Indigenous brigades change the spatial patterns of wildfires, and the influence of climate on fire regimes.

Published online
04 Aug 2022
Content type
Journal article
Journal title
Journal of Applied Ecology

Oliveira, M. R. & Ferreira, B. H. S. & Souza, E. B. & Lopes, A. A. & Bolzan, F. P. & Roque, F. O. & Pott, A. & Pereira, A. M. M. & Garcia, L. C. & Damasceno Júnior, G. A. & Costa, A. & Rocha, M. & Xavier, S. & Ferraz, R. A. & Ribeiro, D. B.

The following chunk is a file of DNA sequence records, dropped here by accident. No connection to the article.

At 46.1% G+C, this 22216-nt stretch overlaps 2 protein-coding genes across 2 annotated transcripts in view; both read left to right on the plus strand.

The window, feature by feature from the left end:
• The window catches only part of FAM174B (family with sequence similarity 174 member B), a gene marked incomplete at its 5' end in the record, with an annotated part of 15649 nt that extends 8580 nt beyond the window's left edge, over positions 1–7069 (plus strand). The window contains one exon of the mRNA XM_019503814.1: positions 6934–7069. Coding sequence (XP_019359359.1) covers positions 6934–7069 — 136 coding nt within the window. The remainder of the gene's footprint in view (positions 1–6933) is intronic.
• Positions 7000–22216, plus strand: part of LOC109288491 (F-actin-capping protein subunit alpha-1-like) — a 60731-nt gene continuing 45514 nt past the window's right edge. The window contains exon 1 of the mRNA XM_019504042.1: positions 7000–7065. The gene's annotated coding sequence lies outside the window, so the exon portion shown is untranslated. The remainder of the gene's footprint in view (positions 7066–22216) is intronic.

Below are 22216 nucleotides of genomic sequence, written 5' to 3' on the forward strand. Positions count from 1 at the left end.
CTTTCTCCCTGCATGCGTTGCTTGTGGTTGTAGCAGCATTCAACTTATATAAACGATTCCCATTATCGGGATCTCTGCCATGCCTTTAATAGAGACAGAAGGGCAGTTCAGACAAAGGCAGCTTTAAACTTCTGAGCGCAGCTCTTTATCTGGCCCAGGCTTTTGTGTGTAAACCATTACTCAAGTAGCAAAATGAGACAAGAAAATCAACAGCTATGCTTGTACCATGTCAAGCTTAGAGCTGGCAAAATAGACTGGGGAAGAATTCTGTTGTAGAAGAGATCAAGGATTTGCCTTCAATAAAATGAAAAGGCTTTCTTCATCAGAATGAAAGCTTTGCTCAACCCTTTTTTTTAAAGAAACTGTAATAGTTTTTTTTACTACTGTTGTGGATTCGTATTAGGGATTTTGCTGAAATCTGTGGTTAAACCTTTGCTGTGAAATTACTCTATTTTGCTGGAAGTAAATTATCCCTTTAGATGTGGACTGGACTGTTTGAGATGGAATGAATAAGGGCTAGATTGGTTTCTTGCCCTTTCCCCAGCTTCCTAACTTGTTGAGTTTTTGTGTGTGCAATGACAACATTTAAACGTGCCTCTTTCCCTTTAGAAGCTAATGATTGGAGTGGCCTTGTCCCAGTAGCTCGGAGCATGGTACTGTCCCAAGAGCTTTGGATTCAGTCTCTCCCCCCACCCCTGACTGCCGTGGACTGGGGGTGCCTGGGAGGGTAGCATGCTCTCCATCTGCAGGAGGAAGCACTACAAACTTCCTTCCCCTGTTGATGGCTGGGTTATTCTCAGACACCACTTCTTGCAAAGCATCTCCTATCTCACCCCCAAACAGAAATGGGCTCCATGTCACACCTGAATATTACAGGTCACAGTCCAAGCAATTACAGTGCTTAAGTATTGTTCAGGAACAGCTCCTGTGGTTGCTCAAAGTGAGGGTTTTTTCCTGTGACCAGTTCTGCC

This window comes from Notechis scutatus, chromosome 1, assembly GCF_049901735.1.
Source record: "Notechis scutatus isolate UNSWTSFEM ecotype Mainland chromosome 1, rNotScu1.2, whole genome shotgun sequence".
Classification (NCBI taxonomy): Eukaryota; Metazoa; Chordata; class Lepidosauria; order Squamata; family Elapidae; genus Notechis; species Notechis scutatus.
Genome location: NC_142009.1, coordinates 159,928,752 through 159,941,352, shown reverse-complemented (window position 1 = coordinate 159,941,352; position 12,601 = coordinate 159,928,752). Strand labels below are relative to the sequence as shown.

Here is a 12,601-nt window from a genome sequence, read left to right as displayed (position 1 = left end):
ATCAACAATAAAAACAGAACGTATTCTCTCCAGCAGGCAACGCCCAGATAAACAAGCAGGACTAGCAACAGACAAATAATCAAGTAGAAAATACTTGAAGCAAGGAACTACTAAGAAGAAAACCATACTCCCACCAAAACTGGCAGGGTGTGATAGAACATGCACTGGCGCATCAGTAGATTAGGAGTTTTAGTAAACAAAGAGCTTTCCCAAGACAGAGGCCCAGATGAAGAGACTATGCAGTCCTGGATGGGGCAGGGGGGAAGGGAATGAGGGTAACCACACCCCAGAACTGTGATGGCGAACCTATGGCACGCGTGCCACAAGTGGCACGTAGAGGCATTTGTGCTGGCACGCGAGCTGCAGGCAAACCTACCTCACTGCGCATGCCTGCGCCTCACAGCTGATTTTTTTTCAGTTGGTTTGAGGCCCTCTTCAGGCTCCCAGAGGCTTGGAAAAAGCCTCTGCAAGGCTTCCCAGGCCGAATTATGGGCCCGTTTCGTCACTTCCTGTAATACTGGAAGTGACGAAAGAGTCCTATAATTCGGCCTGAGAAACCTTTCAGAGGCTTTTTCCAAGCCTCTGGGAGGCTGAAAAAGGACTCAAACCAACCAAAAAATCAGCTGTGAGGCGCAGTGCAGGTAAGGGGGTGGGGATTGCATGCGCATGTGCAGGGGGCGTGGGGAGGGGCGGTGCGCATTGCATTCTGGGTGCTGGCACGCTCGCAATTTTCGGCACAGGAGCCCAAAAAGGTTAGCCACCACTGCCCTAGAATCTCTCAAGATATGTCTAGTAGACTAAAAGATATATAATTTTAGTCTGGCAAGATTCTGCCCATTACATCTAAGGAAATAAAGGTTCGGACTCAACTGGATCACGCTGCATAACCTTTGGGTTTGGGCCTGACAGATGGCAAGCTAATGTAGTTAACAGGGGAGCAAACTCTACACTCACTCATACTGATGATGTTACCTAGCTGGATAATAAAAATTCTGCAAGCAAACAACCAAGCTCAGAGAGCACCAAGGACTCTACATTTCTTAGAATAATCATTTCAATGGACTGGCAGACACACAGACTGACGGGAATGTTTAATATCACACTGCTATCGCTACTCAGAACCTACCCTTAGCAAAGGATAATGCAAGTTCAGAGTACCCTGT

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Indigenous people have been managing fire-prone landscapes for millennia, especially in tropical savannas, thereby maintaining carbon stocks and pyrodiversity and ensuring food security. In some indigenous lands in Brazil, fire brigades are composed of indigenous people, integrating their traditional knowledge in Brazilian fire management policies; however, the effectiveness of their management is largely undocumented. Nevertheless, we need to know the effectiveness of indigenous fire brigades and their influence on fire patterns. Here, we evaluate an 18-year historical series of fire patterns and burn scars, comparing periods with and without indigenous brigade activity, to describe the role of indigenous fire brigades in the Kadiwéu Indigenous Territory. In this Indigenous Territory, fire brigades composed of indigenous people have been instituted, trained and maintained by the National Center of Prevention and Combat of Wildfire (PREVFOGO/IBAMA) since 2009. These brigades are responsible for fire management throughout the Kadiwéu Indigenous Territory using controlled burning, prescribed burning and combating wildfires. We found that fire management by the indigenous brigades has reduced fire frequency by 80% in the areas with high fire frequency (over 70% of the analysed time). Management also reduced the size of the area burned by 53% and the influence of climate over the total area burned. According to our models, the area affected by fires is mainly influenced by annual rainfall in the absence of indigenous brigades; in contrast, climatic factors could not explain the variation in the burned area in the period without indigenous brigades. Synthesis and applications. The fire management realized by the indigenous brigades can modify the fire regime. These changes in the fire regime can include: changes in spatial patterns, the magnitude of fires and reduction in the influence of climate on fire regimes. Hence, the management carried out by the indigenous brigades can be considered an important tool for fire management. In addition to demonstrating the importance of programs that integrate traditional indigenous knowledge with fire management policies, such as the Integrated Fire Management (IFM), to construct effective management strategies.

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